Thursday, November 18, 2010
Water rates increasing
By SUE WATSON
In order to meet the financial obligations on bond indebtedness in the rural area and to maintain existing water service in the city, the Holly Springs Board of Aldermen approved a rate increase for most customers at the first meeting in November.
The total revenue generated by this increase will be about $100,000 a year, said Don Hollingsworth, general manager of the utility department. Without this increase in the minimum bill for water, the utility risks running in the red in cases where replacing equipment is necessary.
“The total revenue last year for the industrial class was $5,500 while replacement of one large meter costs $7,500,” he said. “The utility pays for these meters when they wear out.”
The methodology used in determining the rate increase was the Equivalent Residential Unit - a formula that spreads the cost of service uniformly among the classes of users.
Thirteen commercial users and three industrial users will see their minimum bill go from $12 a month to $300 a month, Hollingsworth said.
A general commercial customer will see their minimum bill go from $12 a month to $16.
The large industrial and commercial customers will see a larger minimum bill, but the water rates are the same.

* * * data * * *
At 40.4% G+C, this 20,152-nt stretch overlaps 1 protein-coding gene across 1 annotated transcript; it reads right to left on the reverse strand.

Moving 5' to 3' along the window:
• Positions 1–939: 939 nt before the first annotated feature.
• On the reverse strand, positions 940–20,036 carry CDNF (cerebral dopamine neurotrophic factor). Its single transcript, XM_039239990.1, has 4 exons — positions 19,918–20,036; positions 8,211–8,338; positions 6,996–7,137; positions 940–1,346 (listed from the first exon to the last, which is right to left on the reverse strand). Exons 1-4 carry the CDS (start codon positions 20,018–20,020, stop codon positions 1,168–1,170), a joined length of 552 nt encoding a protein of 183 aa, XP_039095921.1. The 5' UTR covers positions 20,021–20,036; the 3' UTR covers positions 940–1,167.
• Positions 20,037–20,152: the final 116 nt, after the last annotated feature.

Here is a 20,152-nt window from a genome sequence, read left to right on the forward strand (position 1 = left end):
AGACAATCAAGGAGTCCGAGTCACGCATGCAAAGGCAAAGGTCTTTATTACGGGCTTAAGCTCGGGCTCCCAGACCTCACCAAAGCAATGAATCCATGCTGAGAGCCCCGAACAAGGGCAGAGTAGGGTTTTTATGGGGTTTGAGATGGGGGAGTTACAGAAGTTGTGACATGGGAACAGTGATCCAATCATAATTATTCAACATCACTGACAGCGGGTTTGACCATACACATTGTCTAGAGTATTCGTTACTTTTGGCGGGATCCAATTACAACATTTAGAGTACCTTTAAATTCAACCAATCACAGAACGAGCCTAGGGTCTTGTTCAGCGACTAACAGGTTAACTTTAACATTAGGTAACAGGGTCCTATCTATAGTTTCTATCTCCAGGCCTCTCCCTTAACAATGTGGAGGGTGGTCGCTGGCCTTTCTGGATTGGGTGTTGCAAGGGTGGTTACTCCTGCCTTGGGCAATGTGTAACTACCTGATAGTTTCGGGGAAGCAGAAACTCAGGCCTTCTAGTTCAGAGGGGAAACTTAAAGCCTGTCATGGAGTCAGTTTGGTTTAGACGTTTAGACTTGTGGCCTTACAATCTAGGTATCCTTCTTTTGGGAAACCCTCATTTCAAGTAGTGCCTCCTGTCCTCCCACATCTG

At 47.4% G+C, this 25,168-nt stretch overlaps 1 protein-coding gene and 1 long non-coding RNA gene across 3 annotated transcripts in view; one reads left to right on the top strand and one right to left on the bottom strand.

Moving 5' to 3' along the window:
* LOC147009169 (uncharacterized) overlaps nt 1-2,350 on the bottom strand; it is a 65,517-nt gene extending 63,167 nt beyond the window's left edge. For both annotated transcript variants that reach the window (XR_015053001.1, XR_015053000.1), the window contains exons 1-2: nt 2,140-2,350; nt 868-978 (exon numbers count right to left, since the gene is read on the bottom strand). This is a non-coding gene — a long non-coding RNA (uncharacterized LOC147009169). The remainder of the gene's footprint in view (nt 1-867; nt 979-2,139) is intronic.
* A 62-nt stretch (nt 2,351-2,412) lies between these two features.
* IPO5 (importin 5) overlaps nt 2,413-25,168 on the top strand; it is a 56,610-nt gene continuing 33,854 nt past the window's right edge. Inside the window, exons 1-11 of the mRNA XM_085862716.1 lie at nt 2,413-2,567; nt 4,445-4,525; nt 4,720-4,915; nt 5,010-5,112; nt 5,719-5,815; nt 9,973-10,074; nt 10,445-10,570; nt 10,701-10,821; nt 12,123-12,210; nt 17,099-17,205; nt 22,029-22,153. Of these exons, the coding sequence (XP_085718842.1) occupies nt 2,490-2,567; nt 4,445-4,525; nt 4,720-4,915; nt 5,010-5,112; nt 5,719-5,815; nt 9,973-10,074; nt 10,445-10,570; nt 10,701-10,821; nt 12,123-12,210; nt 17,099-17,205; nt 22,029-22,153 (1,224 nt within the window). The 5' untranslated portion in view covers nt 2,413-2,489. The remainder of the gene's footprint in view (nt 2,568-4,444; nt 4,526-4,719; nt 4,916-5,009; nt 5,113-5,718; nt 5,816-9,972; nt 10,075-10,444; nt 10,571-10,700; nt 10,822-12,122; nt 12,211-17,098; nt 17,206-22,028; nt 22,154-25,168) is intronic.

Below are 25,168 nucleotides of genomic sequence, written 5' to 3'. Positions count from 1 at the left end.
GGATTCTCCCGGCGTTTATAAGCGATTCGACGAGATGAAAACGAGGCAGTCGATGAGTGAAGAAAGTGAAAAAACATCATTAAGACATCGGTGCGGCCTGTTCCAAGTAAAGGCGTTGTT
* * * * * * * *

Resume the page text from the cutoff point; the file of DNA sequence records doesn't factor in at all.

“Some customers will actually see a reduction,” he said.
Currently, rural customers pay $10.31 a month. Their minimum bill will be increased under this ERU formula to $16 a month, he said.
“This equalizes the cost for water across the customer classes,” he said.
In other business, the board of aldermen:
• opened bids for construction of an equipment shed at HSUD. Low bidder was Southern Commercial at $26,000. CIG Constructors of Corinth bid $29,900 and Robert Builders Inc. of Ripley bid $68,450.
• approved advertising for a position in Parks and Recreation.
• declared seven police service vehicles for salvage and one for auction as surplus property. A Polaris 4-wheeler was also added to the salvage list.
• heard a report from public works director Michael Crittle, who recently attended a conference for directors. Crittle advised the board on the types of projects that are likely to be approved for funding including a likely emphasis on green projects.
• expanded a motion by alderman Harvey Payne at the October meeting to include making available direct deposit of payroll checks to the employees of the utility department.
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